On August 19, 2016, Illinois Governor Rauner signed the "Illinois Freedom to Work Act" into law which, effective January 1, 2017, will prohibit employers from entering into non-competition agreements with low wage employees, i.e., employees earning less than $13.00 per hour. The new law will apply to Illinois employers of any size (who employ one or more employees). The law provides that no employer shall enter into a covenant not to compete with any low wage employee; and that any covenant not to compete so entered into is illegal and void.
On March 28, 2016, the Illinois Appellate Court, First District, affirmed a $2.4 Million jury verdict in a lawsuit for breach of an employment agreement and tortious interference with the employment contract. Koehler v. The Packer Group, et al., 2016 IL App (1st) 142767 (3/28/2016). The plaintiff, who was employed as a CEO, alleged that he was demoted and then discharged after revealing financial improprieties to the company's board. He sued the company for breach of his employment contract and also sued certain individuals for tortious interference with contract, claiming that they induced the company to breach its employment agreement with him. After a three-week trial, the jury returned a large verdict for the plaintiff.
On February 17, 2016, the Illinois Appellate Court, First District, issued an opinion in a lawsuit in which an employer sued a former employee for breach and enforcement of his employment agreement and his severance agreement. Bridgeview Bank Group v. Meyer, 2016 IL App 160042 (1st Dist., 2/17/2016). The employee had entered into an employment contract which contained, among other things, a non-competition provision, as well as a confidentiality clause and non-solicitation provisions as to customers and employees. In connection with the termination of his employment, the employee signed a severance agreement, which eliminated the non-competition provision of his employment agreement, but re-affirmed the confidentiality and non-solicitation provisions. The employer filed a lawsuit against the former employee, in which it alleged that he violated the provisions of the employment agreement and the severance agreement. The employer asserted claims under Illinois law for breach of contract, breach of fiduciary duty, tortious interference with business relationships, and violation of the Illinois Trade Secrets Act.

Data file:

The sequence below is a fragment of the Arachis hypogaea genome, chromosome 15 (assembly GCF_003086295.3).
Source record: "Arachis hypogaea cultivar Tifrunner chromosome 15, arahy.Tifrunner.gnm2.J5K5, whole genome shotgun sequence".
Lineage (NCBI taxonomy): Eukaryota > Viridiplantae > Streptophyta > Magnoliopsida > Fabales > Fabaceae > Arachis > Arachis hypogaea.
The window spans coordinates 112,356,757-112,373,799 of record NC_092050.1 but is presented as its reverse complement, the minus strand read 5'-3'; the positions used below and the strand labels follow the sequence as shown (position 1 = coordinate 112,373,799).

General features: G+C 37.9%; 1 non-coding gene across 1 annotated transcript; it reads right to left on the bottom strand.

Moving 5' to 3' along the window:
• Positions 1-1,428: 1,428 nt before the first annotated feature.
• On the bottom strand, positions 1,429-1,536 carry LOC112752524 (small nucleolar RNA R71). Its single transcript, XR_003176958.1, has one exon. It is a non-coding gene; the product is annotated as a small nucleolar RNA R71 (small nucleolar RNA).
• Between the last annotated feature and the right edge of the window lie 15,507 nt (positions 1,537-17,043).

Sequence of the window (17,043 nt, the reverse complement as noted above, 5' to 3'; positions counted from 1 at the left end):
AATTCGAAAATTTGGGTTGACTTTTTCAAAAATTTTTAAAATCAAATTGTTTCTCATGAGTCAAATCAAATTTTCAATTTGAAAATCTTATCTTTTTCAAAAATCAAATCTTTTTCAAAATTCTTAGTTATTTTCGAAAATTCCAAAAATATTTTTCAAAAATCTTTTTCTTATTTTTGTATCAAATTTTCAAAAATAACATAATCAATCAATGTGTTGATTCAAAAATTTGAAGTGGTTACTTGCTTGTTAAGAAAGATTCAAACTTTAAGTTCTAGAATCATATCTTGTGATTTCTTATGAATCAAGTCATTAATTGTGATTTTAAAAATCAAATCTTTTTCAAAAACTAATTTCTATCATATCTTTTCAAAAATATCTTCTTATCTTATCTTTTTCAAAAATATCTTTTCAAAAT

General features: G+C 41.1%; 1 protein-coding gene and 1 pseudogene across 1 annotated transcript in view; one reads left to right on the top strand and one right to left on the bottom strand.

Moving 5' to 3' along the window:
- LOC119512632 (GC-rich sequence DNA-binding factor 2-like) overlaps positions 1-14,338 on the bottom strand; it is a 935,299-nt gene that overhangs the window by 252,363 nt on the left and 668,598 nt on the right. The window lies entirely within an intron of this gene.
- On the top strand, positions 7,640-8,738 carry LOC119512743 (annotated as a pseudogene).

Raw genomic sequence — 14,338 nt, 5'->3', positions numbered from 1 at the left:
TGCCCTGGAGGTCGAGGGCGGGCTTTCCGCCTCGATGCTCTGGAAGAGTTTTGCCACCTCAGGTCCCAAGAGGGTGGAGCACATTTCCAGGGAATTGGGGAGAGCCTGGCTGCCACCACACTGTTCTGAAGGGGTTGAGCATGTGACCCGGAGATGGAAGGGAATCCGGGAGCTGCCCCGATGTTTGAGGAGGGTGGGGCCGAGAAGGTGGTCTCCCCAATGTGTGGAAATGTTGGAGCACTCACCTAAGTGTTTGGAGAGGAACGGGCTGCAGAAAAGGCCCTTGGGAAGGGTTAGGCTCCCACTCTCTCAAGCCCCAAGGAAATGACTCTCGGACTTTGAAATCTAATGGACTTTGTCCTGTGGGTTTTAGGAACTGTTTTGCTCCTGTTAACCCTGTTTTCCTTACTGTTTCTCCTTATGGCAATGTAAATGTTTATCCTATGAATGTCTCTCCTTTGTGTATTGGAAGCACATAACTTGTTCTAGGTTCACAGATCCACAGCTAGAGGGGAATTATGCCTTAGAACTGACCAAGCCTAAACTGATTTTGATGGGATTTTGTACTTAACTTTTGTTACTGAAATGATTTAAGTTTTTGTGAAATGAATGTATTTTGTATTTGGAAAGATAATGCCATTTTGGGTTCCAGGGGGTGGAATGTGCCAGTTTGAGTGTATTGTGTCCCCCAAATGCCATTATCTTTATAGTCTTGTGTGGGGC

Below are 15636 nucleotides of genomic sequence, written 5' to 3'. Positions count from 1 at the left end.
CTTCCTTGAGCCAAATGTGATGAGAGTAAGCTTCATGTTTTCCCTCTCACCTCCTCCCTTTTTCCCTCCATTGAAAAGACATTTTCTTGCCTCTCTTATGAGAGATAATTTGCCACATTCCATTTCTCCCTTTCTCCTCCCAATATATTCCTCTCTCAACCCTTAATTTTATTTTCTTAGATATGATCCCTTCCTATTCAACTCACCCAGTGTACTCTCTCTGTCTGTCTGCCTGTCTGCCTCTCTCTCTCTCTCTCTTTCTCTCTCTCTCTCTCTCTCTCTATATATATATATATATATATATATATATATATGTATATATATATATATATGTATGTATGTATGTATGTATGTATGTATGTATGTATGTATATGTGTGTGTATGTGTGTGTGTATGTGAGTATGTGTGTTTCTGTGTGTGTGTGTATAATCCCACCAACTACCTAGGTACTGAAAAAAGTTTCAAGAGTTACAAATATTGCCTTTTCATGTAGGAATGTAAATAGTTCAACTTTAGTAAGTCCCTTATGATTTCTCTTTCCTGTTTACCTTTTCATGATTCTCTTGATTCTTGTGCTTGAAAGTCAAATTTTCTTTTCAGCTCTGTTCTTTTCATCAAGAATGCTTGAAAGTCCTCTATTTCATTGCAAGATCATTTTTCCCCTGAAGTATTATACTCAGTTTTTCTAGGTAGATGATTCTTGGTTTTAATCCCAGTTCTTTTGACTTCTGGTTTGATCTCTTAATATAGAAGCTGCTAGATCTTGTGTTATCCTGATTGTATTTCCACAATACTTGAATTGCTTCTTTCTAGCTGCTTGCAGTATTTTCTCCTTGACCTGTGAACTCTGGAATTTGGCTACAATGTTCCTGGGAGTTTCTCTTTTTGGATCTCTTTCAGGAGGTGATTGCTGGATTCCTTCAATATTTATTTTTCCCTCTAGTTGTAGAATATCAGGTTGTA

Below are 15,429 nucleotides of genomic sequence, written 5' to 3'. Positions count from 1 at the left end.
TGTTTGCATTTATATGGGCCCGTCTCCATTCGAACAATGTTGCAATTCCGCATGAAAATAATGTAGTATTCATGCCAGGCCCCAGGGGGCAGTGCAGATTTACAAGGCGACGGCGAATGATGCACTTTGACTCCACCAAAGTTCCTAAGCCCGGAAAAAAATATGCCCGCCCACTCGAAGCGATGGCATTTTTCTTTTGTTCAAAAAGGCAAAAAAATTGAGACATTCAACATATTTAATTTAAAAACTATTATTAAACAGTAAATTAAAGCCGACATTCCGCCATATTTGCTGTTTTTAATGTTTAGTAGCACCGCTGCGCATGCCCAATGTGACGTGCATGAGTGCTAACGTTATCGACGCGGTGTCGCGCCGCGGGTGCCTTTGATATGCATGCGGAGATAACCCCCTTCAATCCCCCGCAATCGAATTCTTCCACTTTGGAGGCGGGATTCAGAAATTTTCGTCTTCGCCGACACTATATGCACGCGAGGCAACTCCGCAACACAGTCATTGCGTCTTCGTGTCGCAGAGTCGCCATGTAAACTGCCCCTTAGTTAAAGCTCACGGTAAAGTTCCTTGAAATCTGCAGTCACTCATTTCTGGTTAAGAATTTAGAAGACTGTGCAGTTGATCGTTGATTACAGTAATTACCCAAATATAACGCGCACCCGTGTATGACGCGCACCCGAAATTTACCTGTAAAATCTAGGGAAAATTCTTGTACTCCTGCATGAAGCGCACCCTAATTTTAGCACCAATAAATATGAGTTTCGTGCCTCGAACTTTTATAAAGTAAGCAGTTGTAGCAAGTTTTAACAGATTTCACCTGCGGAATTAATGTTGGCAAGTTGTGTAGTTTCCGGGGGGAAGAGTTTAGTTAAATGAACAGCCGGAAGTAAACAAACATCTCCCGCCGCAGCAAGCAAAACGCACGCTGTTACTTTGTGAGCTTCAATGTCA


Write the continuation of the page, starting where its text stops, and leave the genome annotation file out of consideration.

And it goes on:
There is a judicial split between federal judges in the Northern District of Illinois and the Illinois Appellate Court, First District, on the issue of whether two years of continued employment is required for adequate consideration to support a non-competition provision in an employment contract under Illinois law. In 2013, the Illinois Appellate Court, First District, held that (absent other consideration) at least two years of employment is required as consideration to support a non-compete or non-solicitation clause in an employment agreement. Fifield v. Premier Dealer Servs., Inc., 373 Ill.Dec. 379, 993 N.E.2d 938 (Ill.App.1st Dist. 2013). Otherwise, the non-compete or non-solicitation provision is unenforceable for lack of consideration, even if the employee left employment voluntarily.
On October 26, 2015, the Illinois Appellate Court held that non-competition, non-solicitation, and confidentiality provisions contained in an employment contract were unenforceable as a matter of law. Assured Partners, Inc., et al. v. Schmitt, 2015 IL App (1st) 141863. This case involved a "take it or leave it" employment agreement that an employer required an employee to sign during his employment in order to keep his job. The agreement contained the usual restrictive covenants. After the employee resigned, the employer filed a lawsuit to enforce the restrictive covenants against him. A non-competition agreement is enforceable only if it: (1) is no greater than is required to protect a legitimate business interest of the employer; (2) does not impose an undue hardship on the employee; and (3) is not injurious to the public. In addition, the scope of the activity, temporal, and geographic restrictions must be reasonable. The court found the non-competition provision unreasonably broad in terms of activity, temporal, and geographic scope. The non-compete prohibited the employee, an professional liability insurance broker, from working in that industry for 28 months in all 50 states.